Australia: ACCC Grocery Inquiry: The Implications

On 31 July 2008, the Australian Competition & Consumer Commission (ACCC) provided its Report of the ACCC inquiry into the competitiveness of retail prices for standard groceries (the Report) to the Minister for Competition & Consumer Affairs. The Report is a comprehensive examination of the competitiveness of the Australian grocery sector, from the farmer to the consumer. Among the many matters that the ACCC sought to grapple with was whether in recent times the "gap" between prices at the farm gate and the check-out prices for groceries are widening, such that farmers are now "getting less" than they used to. The ACCC also assessed concerns submitted to it about the long-term ability of small family operated independent supermarkets and small retailers to compete with the major supermarket chains, namely Coles and Woolworths (MSCs).

The ACCC received "vast quantities of data, information and documents" during its inquiry. It considered over 250 public submissions and its final report was 570 pages (not including appendixes).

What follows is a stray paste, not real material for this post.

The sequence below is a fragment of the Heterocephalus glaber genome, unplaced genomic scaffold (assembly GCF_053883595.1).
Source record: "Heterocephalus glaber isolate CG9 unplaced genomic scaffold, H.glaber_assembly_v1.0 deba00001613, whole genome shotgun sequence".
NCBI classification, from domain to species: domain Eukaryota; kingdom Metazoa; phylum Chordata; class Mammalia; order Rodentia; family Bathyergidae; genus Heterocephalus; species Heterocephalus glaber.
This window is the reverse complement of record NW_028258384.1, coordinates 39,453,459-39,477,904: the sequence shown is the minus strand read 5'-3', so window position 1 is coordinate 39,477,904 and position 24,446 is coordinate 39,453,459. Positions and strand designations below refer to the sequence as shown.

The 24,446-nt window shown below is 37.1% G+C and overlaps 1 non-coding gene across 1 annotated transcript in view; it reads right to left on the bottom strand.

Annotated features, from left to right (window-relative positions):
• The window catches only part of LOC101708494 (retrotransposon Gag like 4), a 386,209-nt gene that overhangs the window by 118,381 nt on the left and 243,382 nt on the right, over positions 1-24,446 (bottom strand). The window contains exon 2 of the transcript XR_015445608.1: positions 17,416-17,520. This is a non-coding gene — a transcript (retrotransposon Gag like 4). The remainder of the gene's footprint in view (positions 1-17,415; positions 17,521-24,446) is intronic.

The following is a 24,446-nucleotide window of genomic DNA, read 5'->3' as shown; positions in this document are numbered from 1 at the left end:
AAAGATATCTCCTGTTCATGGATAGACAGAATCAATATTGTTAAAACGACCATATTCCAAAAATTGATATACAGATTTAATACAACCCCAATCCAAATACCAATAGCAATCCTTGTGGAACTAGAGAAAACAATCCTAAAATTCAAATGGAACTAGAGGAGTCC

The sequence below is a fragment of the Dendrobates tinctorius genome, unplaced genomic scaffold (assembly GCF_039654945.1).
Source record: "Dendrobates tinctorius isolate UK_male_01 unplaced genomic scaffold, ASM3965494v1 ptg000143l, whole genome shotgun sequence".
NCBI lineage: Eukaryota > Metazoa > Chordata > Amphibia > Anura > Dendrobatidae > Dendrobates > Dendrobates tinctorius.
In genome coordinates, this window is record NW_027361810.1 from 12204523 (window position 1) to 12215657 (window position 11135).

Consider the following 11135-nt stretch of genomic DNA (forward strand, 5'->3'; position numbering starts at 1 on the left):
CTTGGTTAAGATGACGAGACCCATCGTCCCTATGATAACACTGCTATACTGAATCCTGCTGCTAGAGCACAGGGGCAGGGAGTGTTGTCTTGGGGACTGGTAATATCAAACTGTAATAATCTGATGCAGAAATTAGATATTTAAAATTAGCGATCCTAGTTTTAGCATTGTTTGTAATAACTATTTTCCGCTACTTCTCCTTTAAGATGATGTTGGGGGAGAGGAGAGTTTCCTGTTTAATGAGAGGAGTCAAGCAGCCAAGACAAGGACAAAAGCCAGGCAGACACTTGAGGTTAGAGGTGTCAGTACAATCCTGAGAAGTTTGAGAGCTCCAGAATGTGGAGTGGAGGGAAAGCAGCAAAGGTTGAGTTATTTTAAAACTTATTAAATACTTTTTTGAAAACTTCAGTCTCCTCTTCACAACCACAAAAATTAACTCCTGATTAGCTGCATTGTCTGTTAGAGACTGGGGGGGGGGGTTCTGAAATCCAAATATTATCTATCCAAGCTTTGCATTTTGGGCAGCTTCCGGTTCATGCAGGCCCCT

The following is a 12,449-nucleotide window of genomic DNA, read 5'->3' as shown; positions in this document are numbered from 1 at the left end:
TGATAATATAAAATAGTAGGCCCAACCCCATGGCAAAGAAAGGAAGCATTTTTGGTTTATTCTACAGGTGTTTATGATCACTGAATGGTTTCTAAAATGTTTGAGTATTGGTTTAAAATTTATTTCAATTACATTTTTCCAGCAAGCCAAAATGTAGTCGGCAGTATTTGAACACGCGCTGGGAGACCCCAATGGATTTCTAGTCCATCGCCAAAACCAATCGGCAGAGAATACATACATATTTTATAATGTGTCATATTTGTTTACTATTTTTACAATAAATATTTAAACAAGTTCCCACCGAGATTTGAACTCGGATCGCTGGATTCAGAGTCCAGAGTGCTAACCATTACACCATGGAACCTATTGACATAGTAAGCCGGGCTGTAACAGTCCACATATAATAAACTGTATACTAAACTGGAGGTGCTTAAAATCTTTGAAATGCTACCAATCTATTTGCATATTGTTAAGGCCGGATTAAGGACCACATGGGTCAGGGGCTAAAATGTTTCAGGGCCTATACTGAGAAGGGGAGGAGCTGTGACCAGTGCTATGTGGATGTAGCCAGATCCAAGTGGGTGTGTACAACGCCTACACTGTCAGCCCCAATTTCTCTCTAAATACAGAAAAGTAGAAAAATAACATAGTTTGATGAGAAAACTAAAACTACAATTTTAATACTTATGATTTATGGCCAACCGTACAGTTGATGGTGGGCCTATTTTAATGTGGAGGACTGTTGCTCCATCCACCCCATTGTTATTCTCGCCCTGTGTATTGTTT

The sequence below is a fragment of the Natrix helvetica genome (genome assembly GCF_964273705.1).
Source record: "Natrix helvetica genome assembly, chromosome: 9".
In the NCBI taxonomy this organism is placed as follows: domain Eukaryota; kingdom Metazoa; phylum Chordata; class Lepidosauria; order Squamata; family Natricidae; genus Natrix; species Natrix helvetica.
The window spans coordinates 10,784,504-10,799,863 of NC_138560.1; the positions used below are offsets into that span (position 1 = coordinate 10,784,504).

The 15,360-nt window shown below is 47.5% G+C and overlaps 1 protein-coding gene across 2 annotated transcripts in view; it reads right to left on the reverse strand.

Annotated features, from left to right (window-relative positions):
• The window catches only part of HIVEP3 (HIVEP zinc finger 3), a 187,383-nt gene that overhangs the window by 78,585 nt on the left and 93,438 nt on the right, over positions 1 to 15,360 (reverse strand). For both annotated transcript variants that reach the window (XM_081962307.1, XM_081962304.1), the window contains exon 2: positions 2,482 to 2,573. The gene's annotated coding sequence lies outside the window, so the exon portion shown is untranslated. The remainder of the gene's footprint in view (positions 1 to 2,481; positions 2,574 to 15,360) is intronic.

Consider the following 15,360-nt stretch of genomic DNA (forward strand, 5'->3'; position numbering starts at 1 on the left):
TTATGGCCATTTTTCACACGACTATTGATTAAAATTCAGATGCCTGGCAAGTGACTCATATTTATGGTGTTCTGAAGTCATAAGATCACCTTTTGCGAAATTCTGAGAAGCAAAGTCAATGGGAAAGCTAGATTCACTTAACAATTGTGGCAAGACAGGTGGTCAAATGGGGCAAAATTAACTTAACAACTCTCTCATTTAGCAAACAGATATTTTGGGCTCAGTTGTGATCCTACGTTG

ACCC findings

The key findings of the ACCC were that:

  • The retail grocery sector is "workably competitive";
  • The "vast majority" of grocery price increases in recent years are attributable to factors other than a weakening in competition in retailing, such as due to supply and demand changes in international and domestic markets and domestic weather conditions;
  • There was no evidence identifying anything "fundamentally wrong" with the grocery supply chain leading to higher retail prices paid by consumers while prices at the "farm gate" obtained by suppliers have stagnated; and
  • Price competition on "key value items" is strongest;
  • The impact of ALDI has brought about competitive responses on many products;
  • The MSCs and Metcash (the major wholesaler to the independent sector) have "significant buyer power" allowing them to obtain benefits of the lower wholesale prices they extract yet, notwithstanding this, competition at the retail level is sufficient to ensure that "at least some" of these benefits flow to consumers in the form of lower prices.